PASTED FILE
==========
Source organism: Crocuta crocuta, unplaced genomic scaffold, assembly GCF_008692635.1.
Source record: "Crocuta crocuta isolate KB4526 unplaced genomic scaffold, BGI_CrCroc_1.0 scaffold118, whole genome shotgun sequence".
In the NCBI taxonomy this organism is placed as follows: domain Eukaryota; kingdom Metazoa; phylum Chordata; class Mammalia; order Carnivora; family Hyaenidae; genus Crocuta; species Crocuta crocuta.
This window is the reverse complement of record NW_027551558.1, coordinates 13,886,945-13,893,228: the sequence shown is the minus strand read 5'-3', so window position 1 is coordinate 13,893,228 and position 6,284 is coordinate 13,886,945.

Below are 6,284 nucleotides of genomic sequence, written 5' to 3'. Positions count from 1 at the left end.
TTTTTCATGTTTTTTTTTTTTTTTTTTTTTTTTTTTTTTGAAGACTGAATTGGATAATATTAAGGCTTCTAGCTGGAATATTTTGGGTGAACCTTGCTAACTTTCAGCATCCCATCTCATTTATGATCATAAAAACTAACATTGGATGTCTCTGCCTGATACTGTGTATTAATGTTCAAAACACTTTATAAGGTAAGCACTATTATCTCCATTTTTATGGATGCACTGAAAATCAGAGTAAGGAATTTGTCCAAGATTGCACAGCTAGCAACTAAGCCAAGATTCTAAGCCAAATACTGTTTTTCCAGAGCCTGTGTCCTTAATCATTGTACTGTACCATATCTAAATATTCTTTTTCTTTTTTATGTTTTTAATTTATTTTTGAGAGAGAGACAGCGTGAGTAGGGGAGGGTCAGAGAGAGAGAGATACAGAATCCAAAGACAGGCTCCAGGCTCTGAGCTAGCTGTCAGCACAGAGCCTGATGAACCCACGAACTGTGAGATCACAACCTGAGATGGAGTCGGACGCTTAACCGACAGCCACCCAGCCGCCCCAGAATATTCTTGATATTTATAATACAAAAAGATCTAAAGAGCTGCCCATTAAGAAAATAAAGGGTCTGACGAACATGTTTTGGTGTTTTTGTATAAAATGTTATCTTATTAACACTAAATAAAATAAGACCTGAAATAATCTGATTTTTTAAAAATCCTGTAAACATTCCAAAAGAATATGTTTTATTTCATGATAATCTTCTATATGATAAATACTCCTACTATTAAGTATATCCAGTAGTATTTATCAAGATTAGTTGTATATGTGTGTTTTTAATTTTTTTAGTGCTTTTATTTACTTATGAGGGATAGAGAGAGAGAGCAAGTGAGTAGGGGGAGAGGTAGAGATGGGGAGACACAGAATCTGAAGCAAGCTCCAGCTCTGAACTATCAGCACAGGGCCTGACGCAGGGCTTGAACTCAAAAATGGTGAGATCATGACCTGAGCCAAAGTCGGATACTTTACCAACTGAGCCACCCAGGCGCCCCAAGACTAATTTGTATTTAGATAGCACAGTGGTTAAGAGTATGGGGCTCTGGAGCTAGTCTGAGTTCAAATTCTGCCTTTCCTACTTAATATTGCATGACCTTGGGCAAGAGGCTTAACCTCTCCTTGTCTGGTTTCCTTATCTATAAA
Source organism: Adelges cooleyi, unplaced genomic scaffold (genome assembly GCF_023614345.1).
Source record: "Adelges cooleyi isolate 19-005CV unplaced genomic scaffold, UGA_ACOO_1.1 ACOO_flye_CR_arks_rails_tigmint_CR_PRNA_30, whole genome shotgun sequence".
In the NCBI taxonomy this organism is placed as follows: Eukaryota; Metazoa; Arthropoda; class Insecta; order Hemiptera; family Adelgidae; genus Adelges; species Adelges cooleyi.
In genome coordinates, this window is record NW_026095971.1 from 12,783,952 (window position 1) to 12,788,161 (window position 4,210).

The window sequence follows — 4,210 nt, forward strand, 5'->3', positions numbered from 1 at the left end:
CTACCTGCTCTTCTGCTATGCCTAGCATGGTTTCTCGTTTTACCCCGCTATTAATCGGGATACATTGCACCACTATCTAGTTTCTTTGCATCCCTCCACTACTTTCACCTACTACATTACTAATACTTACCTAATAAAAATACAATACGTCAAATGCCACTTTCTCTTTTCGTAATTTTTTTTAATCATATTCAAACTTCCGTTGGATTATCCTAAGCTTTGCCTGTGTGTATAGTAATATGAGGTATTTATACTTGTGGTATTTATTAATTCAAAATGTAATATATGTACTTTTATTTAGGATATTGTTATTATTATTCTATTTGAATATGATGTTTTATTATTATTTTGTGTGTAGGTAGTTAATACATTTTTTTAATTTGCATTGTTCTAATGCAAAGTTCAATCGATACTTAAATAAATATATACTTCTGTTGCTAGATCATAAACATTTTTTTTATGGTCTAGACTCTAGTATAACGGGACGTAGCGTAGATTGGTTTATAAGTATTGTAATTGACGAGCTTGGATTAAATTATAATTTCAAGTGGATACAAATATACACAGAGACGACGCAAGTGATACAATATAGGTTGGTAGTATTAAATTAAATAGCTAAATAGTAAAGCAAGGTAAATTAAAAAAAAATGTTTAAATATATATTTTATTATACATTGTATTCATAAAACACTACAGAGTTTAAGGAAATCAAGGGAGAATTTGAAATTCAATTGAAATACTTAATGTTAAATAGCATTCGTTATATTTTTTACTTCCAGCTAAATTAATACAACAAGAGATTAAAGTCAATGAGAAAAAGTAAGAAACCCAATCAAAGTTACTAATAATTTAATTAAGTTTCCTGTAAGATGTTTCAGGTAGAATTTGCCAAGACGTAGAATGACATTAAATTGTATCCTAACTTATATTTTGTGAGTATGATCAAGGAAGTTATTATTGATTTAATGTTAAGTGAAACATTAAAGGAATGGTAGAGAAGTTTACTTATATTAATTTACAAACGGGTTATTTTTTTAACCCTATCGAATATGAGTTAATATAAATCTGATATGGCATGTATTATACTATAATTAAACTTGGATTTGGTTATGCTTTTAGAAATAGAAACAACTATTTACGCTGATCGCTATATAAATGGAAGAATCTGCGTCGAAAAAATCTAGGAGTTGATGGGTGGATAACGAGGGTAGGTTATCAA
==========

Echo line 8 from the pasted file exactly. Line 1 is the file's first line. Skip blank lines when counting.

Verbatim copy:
Source record: "Adelges cooleyi isolate 19-005CV unplaced genomic scaffold, UGA_ACOO_1.1 ACOO_flye_CR_arks_rails_tigmint_CR_PRNA_30, whole genome shotgun sequence".